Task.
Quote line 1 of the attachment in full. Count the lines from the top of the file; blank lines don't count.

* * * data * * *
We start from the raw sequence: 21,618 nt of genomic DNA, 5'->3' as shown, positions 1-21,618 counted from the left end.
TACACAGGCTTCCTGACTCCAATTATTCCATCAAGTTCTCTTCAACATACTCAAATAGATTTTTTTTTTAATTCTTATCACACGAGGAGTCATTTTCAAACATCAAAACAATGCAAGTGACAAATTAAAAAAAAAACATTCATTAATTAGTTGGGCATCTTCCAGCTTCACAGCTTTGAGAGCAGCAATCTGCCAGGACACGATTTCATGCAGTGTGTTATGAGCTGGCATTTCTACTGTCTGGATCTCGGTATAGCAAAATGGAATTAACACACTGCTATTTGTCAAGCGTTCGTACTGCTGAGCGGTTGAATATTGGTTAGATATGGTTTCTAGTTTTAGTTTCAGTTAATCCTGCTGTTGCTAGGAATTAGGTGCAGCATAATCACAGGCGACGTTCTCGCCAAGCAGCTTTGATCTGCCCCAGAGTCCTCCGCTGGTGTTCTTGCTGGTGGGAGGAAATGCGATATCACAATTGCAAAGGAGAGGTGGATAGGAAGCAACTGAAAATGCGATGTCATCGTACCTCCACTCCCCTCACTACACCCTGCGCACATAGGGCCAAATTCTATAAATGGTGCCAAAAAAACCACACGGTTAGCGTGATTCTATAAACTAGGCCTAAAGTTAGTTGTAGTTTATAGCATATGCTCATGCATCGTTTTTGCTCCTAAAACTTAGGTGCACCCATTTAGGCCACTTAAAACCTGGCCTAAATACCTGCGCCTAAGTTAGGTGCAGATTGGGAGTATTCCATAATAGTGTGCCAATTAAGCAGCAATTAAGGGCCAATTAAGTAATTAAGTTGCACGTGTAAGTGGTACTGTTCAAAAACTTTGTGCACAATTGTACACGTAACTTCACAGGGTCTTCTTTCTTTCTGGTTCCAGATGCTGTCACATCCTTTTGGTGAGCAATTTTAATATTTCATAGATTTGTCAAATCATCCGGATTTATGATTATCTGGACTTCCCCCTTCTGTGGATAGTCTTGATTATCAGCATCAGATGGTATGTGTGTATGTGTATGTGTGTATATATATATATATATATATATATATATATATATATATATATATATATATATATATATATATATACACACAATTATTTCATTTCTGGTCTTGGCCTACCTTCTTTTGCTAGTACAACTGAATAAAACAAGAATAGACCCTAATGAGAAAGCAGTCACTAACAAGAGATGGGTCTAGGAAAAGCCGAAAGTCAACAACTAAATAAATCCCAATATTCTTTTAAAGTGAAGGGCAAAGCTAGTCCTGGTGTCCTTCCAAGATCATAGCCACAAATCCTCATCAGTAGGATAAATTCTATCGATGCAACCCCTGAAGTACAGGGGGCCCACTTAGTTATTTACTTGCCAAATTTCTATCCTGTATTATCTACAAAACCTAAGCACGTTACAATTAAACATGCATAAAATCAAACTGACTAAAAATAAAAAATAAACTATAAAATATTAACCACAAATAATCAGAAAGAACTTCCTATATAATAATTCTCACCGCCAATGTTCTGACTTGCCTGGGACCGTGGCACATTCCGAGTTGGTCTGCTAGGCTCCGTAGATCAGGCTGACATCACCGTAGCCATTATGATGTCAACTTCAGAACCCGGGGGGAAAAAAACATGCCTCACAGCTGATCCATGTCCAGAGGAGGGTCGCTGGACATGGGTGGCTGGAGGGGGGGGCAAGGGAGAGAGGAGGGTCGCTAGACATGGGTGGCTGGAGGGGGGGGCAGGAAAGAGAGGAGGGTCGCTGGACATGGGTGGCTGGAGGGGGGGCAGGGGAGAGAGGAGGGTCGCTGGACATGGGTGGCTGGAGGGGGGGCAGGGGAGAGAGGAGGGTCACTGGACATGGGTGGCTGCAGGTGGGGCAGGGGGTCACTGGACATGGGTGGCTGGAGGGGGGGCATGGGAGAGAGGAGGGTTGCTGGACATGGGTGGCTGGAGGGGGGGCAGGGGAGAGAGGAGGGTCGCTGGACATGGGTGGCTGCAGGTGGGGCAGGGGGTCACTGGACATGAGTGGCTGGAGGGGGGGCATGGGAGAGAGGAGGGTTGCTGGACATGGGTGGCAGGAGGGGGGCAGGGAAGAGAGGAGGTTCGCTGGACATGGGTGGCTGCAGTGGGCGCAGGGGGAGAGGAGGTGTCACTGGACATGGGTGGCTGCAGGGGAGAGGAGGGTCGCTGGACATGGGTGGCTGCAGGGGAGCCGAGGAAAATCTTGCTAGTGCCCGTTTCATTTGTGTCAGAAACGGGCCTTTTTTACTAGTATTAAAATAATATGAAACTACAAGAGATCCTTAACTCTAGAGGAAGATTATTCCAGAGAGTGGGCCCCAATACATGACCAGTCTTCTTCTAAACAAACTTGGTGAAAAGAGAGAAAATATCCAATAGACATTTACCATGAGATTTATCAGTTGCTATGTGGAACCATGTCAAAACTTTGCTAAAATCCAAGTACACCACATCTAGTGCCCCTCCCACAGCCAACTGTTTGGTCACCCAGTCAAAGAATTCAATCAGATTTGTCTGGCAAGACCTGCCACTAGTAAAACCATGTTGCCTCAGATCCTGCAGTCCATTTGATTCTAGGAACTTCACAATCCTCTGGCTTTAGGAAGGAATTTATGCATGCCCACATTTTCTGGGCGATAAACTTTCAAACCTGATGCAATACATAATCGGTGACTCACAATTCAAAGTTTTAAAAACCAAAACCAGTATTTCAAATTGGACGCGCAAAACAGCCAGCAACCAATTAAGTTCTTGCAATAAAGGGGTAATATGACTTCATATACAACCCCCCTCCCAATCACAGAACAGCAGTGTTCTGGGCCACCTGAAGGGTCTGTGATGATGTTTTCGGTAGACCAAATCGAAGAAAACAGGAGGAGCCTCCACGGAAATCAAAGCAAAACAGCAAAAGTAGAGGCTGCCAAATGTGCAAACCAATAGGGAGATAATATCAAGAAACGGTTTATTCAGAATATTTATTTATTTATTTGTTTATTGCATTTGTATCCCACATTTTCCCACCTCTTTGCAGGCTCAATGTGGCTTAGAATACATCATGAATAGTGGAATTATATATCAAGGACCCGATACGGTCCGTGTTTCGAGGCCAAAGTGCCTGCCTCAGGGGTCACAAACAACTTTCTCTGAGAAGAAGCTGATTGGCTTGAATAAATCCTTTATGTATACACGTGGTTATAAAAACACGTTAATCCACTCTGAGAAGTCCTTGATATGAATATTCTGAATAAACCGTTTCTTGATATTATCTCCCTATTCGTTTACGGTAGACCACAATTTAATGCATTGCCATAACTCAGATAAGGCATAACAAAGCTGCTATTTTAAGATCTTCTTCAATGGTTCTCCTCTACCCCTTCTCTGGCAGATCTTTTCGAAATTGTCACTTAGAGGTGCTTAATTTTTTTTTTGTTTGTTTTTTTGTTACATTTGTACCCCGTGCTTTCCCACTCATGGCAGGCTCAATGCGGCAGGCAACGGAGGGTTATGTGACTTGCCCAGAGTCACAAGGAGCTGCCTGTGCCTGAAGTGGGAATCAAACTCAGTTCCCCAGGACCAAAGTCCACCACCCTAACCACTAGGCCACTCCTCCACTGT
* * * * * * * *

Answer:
We start from the raw sequence: 21,618 nt of genomic DNA, 5'->3' as shown, positions 1-21,618 counted from the left end.